War in Our Time: Webinar series

A Zoom webinar series run by the University of Leeds, University of Birmingham and St. Andrews.

Since the end of the Cold War, many Europeans began to believe that war between states was a thing of the past. Even eminent military historian John Keegan said in 1993: “You can forget about big wars.”

The time of war as a normal political tool seemed to be over, even more so because war had already become morally inacceptable since the end of the Second World War. Optimism dominated the interpretation of international politics: the time of war, at least of big wars in Europe, seemed to be over.

‘Zeitenwende’ and an uncertain future

The war in Ukraine seems to fundamentally challenge this view. German politicians speak about a fundamental historical turn (“Zeitenwende”). And a number of questions arises which are of interest for all of us, and may change our perception of an uncertain future: Is a new era coming, is our belligerent past coming back? Are we indeed at a historical turning point, and if so, how does the future of war look? Was the optimistic belief that war was a phenomenon of the past a short-sighted and Eurocentric view, which worked only because it did not look at the rest of the world and excluded even the ongoing violence on the fringes of Europe itself?

A damaged tank in Bucha, Kyiv Oblast, Ukraine - June 2022.
Picture free to use via Unsplash/
Mikhail Volkov


Our webinar wants to take stock and to hear what international experts have to say about war in our time.

We will focus mainly, but not exclusively on events in Ukraine. We will discuss the experience of war on todays’ and future battlefields and how modern societies cope with the fundamental challenges of war. We will offer also historical reflections and insights: the shadows of the past.

The webinars will be held on Wednesdays during term time, fortnightly, from 5.30pm-7pm on Zoom. We will circulate Zoom invitations for each meeting in good time. Some sessions will be available to view after the event – see individual sessions for details.

Convenors are Professor Holger Afflerbach (University of Leeds), Dr. Marc De Vore (University of St. Andrews) and Dr Daniel Whittingham (University of Birmingham).

Topics and presenters, Autumn 2022/2023:

28 September 

General David Petraeus: Contemporary Conflicts: Lessons from Iraq, Afghanistan, and Ukraine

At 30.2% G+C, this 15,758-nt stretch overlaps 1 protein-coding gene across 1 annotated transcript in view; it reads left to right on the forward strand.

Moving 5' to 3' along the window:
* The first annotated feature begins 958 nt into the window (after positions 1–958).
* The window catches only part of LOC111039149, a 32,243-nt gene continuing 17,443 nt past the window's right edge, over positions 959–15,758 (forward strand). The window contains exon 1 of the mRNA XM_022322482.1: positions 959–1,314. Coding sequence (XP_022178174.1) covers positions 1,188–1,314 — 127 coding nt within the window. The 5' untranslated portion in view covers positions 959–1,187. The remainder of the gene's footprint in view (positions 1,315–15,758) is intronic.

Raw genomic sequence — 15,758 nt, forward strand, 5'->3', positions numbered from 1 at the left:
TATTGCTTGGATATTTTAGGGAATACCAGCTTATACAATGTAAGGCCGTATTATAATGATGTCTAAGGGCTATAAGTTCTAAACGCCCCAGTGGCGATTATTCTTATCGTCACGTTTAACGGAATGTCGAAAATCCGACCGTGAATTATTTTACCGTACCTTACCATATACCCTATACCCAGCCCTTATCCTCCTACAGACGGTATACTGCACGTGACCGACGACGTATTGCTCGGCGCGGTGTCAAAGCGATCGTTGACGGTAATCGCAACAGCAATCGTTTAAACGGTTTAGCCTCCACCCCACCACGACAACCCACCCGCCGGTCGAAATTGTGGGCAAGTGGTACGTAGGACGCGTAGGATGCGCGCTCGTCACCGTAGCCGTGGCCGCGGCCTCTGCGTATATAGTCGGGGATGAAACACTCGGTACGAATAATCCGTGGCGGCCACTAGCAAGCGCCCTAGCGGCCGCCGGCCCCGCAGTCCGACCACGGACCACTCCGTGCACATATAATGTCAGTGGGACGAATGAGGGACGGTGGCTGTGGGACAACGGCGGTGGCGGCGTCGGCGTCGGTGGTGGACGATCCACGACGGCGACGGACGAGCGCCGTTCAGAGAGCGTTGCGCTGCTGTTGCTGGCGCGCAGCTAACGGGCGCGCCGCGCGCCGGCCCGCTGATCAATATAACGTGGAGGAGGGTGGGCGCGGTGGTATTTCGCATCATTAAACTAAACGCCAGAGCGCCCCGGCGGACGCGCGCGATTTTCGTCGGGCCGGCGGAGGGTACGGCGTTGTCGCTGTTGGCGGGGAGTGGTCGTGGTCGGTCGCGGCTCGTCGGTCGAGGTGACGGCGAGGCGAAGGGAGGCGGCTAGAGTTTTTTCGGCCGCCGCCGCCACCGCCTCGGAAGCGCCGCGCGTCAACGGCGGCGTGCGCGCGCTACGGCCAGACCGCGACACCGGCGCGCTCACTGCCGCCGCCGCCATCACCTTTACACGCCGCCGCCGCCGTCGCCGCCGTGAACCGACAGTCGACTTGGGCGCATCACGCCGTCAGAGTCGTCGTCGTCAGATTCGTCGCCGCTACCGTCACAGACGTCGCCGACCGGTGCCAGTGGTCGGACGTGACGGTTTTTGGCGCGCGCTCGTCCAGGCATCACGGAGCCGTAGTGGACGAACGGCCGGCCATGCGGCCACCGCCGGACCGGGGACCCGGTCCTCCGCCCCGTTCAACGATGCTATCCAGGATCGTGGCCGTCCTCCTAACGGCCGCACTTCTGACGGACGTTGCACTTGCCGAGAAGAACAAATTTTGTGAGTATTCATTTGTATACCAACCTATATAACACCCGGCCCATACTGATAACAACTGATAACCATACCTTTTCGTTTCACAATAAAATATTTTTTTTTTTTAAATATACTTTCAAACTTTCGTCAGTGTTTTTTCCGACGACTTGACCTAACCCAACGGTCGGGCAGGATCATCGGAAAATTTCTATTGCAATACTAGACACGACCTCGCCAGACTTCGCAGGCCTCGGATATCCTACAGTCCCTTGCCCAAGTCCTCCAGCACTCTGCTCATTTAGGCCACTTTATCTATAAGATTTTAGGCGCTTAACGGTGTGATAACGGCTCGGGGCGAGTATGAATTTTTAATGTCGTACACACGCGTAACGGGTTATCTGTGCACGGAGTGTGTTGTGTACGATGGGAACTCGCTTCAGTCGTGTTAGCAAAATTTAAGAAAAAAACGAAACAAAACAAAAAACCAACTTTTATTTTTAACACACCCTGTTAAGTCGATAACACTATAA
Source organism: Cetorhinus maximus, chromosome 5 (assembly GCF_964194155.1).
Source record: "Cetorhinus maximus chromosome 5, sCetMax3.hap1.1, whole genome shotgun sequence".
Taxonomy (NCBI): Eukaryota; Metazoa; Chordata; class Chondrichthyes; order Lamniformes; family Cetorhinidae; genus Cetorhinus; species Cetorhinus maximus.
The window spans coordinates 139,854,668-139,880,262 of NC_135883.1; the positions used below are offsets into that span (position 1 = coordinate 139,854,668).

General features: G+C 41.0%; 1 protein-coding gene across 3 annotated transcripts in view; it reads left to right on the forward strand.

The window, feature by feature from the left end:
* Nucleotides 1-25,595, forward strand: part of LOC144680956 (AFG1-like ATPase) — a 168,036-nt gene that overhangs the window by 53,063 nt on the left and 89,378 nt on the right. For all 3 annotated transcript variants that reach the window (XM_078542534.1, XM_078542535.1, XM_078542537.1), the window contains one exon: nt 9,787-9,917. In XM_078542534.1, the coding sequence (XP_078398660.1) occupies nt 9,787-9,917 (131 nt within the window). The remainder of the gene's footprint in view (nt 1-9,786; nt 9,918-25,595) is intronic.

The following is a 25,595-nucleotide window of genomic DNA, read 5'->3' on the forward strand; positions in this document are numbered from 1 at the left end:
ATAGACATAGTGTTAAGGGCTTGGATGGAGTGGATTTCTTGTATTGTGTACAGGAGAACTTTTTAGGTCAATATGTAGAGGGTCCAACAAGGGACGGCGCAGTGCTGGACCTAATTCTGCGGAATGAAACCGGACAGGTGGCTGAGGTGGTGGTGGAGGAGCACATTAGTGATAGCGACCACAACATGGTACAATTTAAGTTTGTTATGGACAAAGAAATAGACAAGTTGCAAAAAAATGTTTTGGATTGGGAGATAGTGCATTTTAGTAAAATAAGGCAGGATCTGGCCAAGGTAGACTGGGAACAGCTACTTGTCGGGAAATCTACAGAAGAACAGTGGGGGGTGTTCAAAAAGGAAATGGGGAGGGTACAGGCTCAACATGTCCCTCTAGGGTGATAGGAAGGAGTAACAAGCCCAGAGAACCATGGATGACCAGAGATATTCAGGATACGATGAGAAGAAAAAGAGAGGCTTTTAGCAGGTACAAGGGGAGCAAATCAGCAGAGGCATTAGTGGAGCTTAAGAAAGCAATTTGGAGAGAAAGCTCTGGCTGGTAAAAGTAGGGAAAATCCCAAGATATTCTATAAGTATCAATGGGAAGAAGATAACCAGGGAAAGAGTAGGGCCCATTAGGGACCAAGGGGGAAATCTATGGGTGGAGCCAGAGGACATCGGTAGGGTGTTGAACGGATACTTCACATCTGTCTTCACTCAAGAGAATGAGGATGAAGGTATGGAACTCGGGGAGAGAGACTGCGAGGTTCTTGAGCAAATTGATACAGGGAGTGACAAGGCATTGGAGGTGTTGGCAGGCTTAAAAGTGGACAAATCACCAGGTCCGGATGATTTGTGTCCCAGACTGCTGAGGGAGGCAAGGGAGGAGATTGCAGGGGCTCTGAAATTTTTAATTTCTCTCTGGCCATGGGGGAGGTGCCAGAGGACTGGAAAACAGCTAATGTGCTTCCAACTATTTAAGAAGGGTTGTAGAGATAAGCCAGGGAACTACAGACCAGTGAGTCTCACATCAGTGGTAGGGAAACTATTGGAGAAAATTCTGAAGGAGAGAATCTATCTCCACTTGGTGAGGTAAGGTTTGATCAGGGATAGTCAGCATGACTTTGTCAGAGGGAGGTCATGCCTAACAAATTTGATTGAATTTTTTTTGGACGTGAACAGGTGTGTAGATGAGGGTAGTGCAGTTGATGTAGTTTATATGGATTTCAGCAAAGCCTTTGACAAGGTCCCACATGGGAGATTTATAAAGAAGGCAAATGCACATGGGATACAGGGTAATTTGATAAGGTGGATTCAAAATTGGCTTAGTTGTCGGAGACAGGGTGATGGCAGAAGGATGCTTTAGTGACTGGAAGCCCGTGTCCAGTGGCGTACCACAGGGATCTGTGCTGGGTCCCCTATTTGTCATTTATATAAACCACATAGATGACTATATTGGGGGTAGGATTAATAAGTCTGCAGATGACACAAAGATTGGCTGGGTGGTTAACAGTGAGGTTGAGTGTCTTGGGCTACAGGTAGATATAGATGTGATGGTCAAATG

Join Zoom Meeting
Meeting ID 845 5474 0958 
Passcode: 709339

12 October 

Dr. Deborah Sanders, Reader, King’s College: The maritime dimension of the war in Ukraine

Join Zoom meeting

Meeting ID: 846 1738 2788

Passcode: 763502

26 October 

General Dr. Freuding, Chief of the Ukraine Center in the German MoD: ‘Lessons from Ukraine for the Wars and Battlefields of the Future’

Join Zoom meeting – Meeting ID: 879 1924 7583 – Passcode: 801135

Watch a recording of the session – Passcode: sCF@D4bu

9 November 

Historical Reflections (Round table 1): Holger Afflerbach, Hew Strachan, Marc De Vore, Annika Mombauer: ‘Wars and the dangers of escalation’.

Join Zoom meeting

Meeting ID: 857 6069 2509

Passcode: 407854

23 November 

Dr. Sofya Anisimova and Dr. Taras Fedirko: The Russian and Ukrainian Societies and the War in Ukraine

Join Zoom meeting

Meeting ID: 830 9719 3979

Passcode: 043385

7 December 

Andrij Zagordnyuk, former Defense Minister of Ukraine: Ukraine and the Russian menace

Join Zoom Meeting

Meeting ID: 851 1500 4393

Passcode: 155110

1 February 

Colonel Markus Reisner, Militaerakademie Wiener Neustadt, Austria: How can we understand what is going on in Ukraine? A view on sources and intelligence

15 February

Professor Dominic Lieven: Historical experiences: Russia’s imperial approach and the reaction of other powers 

1 March

Dr Jonathan Boff, Birmingham: The historian’s and the economist’s view – the efficiency of economic warfare 

The program continues in 2023. Further speakers will be announced shortly.

Russian bombardment on the outskirts of Kharkiv, Ukraine, via Wikimedia Commons/https://mvs.gov.ua/

A damaged tank in Bucha, Kyiv Oblast, Ukraine - June 2022,  via Unsplash/ Mikhail Volkov